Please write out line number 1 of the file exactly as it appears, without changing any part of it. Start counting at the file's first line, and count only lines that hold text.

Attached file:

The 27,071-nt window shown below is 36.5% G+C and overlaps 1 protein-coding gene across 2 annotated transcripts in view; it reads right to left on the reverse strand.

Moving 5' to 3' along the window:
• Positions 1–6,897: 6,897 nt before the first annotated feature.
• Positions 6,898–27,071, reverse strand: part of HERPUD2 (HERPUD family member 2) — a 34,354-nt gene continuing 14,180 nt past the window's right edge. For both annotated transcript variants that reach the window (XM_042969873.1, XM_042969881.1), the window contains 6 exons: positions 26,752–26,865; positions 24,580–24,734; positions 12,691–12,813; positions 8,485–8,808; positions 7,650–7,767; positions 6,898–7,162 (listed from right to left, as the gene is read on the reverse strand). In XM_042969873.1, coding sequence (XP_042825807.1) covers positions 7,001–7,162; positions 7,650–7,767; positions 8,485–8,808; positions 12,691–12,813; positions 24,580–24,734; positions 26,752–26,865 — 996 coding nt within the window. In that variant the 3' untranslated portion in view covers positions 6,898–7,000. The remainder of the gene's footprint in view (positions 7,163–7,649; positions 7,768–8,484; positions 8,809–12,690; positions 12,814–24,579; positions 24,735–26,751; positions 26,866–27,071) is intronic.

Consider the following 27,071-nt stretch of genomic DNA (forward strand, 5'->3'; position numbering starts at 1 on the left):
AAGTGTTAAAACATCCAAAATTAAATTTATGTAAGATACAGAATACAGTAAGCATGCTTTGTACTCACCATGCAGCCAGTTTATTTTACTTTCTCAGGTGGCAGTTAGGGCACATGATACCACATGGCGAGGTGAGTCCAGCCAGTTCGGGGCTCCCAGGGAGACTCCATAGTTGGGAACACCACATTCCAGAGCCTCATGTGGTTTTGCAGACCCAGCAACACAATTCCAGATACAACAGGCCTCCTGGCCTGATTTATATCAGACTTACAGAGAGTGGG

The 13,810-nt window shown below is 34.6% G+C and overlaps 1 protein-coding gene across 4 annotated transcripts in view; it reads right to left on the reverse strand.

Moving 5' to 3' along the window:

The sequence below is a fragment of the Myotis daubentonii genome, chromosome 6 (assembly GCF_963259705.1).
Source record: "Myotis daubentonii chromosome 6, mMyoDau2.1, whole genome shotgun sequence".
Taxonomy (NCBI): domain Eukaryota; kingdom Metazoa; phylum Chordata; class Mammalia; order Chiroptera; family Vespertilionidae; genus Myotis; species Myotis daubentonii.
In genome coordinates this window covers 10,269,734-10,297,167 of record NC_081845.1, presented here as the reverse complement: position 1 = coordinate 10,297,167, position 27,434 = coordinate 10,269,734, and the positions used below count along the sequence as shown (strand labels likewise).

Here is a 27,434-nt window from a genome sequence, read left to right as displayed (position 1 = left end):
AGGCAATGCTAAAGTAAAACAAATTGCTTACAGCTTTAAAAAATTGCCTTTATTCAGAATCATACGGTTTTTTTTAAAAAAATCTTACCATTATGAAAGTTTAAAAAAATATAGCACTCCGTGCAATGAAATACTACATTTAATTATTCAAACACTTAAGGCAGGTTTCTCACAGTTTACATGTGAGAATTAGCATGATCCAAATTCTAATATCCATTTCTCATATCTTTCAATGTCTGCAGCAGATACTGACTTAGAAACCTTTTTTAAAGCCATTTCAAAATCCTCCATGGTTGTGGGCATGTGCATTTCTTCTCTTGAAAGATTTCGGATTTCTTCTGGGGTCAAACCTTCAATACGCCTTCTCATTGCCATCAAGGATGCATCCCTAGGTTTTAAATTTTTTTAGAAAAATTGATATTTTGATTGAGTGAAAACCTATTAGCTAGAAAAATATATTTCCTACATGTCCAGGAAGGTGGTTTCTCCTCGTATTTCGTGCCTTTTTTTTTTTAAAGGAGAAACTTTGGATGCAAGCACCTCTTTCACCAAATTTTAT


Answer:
The 27,071-nt window shown below is 36.5% G+C and overlaps 1 protein-coding gene across 2 annotated transcripts in view; it reads right to left on the reverse strand.